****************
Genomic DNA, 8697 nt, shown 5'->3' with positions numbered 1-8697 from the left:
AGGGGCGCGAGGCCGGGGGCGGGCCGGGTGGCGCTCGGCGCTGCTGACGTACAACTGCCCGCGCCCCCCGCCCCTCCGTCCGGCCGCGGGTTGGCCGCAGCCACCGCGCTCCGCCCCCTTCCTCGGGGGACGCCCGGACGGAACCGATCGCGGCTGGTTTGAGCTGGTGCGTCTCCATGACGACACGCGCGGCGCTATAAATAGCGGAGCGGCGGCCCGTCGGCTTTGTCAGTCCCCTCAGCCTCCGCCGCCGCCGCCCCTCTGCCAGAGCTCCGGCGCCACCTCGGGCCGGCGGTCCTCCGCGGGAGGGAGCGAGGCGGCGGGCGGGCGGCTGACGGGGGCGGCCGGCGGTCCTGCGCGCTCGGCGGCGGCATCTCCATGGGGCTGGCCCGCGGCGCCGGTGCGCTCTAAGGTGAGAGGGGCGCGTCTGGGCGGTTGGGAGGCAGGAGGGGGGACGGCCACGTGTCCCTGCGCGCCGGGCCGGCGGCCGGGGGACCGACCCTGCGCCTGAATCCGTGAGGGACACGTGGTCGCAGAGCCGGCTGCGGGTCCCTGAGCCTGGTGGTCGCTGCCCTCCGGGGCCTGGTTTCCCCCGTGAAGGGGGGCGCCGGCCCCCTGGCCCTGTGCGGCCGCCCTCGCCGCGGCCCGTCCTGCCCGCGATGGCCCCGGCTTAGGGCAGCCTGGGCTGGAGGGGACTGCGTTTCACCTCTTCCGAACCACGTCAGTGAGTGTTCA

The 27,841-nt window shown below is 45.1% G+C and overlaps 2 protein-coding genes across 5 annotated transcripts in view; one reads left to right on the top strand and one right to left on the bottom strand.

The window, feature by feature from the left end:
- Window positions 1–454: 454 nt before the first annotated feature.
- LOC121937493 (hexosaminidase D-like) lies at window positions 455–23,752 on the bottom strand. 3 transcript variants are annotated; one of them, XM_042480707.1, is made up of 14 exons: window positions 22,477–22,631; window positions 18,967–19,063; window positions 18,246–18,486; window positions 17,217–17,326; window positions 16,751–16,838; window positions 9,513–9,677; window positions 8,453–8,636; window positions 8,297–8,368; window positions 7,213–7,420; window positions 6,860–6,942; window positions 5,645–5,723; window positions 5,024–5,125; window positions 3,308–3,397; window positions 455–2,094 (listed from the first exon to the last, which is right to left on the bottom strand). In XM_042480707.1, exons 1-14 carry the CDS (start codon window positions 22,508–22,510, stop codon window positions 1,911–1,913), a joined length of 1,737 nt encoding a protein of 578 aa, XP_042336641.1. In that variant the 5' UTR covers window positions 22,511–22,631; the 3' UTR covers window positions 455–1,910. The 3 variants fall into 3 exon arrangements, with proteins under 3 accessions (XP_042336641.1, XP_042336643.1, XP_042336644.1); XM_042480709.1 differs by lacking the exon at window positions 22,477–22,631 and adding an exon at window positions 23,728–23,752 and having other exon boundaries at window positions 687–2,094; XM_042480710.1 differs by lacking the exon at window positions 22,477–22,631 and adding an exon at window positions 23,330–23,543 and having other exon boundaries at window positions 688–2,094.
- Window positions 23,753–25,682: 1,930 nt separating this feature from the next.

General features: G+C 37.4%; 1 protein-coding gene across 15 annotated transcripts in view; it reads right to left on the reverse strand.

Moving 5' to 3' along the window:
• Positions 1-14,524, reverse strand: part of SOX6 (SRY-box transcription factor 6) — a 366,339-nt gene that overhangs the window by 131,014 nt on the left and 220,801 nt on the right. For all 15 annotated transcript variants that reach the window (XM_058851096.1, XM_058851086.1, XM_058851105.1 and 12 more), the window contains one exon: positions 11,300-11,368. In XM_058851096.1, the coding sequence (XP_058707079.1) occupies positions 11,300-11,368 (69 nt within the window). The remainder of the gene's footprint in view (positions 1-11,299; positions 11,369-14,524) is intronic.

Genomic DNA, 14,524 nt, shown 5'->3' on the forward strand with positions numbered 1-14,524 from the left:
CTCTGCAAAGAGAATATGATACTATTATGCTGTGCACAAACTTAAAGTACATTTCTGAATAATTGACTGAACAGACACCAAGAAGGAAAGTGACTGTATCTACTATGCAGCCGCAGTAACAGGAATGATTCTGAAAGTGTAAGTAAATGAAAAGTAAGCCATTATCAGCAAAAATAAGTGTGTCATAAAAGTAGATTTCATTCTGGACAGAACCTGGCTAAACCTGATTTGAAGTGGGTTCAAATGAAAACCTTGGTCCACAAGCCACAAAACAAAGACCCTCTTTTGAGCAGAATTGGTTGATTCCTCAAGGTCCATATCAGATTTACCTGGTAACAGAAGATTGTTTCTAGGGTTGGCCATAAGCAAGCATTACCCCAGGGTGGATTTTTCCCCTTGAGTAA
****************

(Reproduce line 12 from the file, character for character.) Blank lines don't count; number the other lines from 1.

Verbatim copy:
CTCTGCAAAGAGAATATGATACTATTATGCTGTGCACAAACTTAAAGTACATTTCTGAATAATTGACTGAACAGACACCAAGAAGGAAAGTGACTGTATCTACTATGCAGCCGCAGTAACAGGAATGATTCTGAAAGTGTAAGTAAATGAAAAGTAAGCCATTATCAGCAAAAATAAGTGTGTCATAAAAGTAGATTTCATTCTGGACAGAACCTGGCTAAACCTGATTTGAAGTGGGTTCAAATGAAAACCTTGGTCCACAAGCCACAAAACAAAGACCCTCTTTTGAGCAGAATTGGTTGATTCCTCAAGGTCCATATCAGATTTACCTGGTAACAGAAGATTGTTTCTAGGGTTGGCCATAAGCAAGCATTACCCCAGGGTGGATTTTTCCCCTTGAGTAA